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11:52:35 <b_jonas> That reminds me. If I eventually want to buy an internet domain name for my personal stuff, if I use a distinctive enough name, what top-level domain do you think is the best to put it under? Possibilities can include .org, .net, .com, .xyz
11:52:54 <b_jonas> (Don't hold your breath, this won't happen any time soon, and the answer might change by that time.)
12:22:07 <lambdabot> Plugin `search' failed with: Network.Socket.connect: <socket: 13>: does not exist (No route to host)
12:22:20 <lambdabot> https://wiki.haskell.org/Lambdabot
12:28:10 <int-e> So it still needs that workaround (permanently add an IPv6 neighbour). I wonder whose bug that is.
12:28:48 <b_jonas> int-e: "I wonder whose bug that is" => ah yes, those are the best bugs
12:30:28 <int-e> it's not lambdabot's... it's more low-level than that (I could reproduce it with curl)
12:30:52 <int-e> It's either the Linux kernel or the configuration of the local router.
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13:17:48 <b_jonas> The boost license FAQ "http://www.boost.org/users/license.html" has two interesting tidbits.
13:17:58 <b_jonas> "Why is the "disclaimer" paragraph of the license entirely in uppercase? Capitalization of these particular provisions is a US legal mandate for consumer protection."
13:18:37 <b_jonas> "Do I have to copyright/license trivial files? Even a test file that just contains an empty main() should have a copyright. Files without copyrights make corporate lawyers nervous, and that's a barrier to adoption. The more of Boost is uniformly copyrighted and licensed, the less problem people will have with mounting a Boost release CD on a corporate server."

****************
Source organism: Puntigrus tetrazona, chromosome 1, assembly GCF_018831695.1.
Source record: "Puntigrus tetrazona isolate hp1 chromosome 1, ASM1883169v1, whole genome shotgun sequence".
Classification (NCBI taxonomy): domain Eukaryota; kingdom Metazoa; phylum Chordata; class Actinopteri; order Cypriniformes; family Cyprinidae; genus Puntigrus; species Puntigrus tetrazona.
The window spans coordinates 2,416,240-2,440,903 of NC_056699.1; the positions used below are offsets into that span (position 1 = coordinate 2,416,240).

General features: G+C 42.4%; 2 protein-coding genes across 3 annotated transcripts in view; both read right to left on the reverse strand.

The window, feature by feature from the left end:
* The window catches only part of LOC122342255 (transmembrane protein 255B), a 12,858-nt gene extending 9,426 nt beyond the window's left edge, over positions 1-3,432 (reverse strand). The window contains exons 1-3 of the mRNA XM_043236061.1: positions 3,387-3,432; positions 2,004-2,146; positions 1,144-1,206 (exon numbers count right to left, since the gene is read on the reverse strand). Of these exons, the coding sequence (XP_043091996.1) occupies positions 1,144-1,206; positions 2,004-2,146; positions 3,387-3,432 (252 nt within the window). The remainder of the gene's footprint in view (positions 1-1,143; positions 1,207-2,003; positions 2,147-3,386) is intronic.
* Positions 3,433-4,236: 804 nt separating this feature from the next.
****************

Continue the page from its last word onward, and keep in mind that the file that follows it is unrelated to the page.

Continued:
13:19:03 <b_jonas> Both of these make sense in a twisted legal sort of way in retrospect, but I wouldn't have guessed them.
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14:19:02 <HackEgo> [wiki] [[InterpretMe]] https://esolangs.org/w/index.php?diff=53132&oldid=49652 * Zseri * (+7) Category
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14:30:02 <HackEgo> [wiki] [[XTW]] https://esolangs.org/w/index.php?diff=53133&oldid=53115 * Zseri * (+11) +Influence:Terse
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15:23:16 <b_jonas> shachaf: you're right. although I don't like those slides, they do seem to describe the same dictionary data structure as the one I said.
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15:52:33 <HackEgo> [wiki] [[Brainflub]] M https://esolangs.org/w/index.php?diff=53134&oldid=53125 * Snorepion * (+18) My user page link is still red, updating the page might help
16:03:38 <HackEgo> [wiki] [[Brainflub]] https://esolangs.org/w/index.php?diff=53135&oldid=53134 * Snorepion * (-1) fix broken link
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16:28:12 <HackEgo> [wiki] [[Brainflub]] https://esolangs.org/w/index.php?diff=53136&oldid=53135 * Snorepion * (+278) /* Examples */ Better hello world
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17:55:03 <imode> hopefully medium well. :P
17:55:24 <rdococ> I like the concept I had of a 'Scope' object, but I have no idea how I'd incorporate that in an interesting manner.
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18:26:34 <\oren\> Lol world war three is apparently hapening